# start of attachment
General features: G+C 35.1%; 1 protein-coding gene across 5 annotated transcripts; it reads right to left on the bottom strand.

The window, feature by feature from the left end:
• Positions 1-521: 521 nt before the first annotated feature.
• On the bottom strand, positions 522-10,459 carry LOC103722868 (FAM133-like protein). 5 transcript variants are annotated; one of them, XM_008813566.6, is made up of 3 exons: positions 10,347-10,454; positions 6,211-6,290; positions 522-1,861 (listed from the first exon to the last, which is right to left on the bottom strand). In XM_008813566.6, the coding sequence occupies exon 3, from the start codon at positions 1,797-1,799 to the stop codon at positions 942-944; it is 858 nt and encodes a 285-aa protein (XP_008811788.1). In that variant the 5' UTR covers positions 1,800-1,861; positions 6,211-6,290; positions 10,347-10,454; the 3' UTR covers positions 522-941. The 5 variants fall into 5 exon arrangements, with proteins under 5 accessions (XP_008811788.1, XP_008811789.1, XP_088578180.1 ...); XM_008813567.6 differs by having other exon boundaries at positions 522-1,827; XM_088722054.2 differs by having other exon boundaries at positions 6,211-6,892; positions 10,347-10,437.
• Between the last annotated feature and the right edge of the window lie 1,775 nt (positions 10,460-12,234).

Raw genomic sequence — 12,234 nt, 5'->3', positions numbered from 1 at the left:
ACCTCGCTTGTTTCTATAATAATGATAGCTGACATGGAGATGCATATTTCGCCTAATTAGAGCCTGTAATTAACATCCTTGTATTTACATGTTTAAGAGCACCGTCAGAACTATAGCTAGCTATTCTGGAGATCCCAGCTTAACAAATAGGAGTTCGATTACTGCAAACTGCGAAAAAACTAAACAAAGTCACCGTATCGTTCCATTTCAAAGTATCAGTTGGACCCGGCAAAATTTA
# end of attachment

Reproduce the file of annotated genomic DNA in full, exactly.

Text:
General features: G+C 35.1%; 1 protein-coding gene across 5 annotated transcripts; it reads right to left on the bottom strand.

The window, feature by feature from the left end:
• Positions 1-521: 521 nt before the first annotated feature.
• On the bottom strand, positions 522-10,459 carry LOC103722868 (FAM133-like protein). 5 transcript variants are annotated; one of them, XM_008813566.6, is made up of 3 exons: positions 10,347-10,454; positions 6,211-6,290; positions 522-1,861 (listed from the first exon to the last, which is right to left on the bottom strand). In XM_008813566.6, the coding sequence occupies exon 3, from the start codon at positions 1,797-1,799 to the stop codon at positions 942-944; it is 858 nt and encodes a 285-aa protein (XP_008811788.1). In that variant the 5' UTR covers positions 1,800-1,861; positions 6,211-6,290; positions 10,347-10,454; the 3' UTR covers positions 522-941. The 5 variants fall into 5 exon arrangements, with proteins under 5 accessions (XP_008811788.1, XP_008811789.1, XP_088578180.1 ...); XM_008813567.6 differs by having other exon boundaries at positions 522-1,827; XM_088722054.2 differs by having other exon boundaries at positions 6,211-6,892; positions 10,347-10,437.
• Between the last annotated feature and the right edge of the window lie 1,775 nt (positions 10,460-12,234).

Raw genomic sequence — 12,234 nt, 5'->3', positions numbered from 1 at the left:
ACCTCGCTTGTTTCTATAATAATGATAGCTGACATGGAGATGCATATTTCGCCTAATTAGAGCCTGTAATTAACATCCTTGTATTTACATGTTTAAGAGCACCGTCAGAACTATAGCTAGCTATTCTGGAGATCCCAGCTTAACAAATAGGAGTTCGATTACTGCAAACTGCGAAAAAACTAAACAAAGTCACCGTATCGTTCCATTTCAAAGTATCAGTTGGACCCGGCAAAATTTA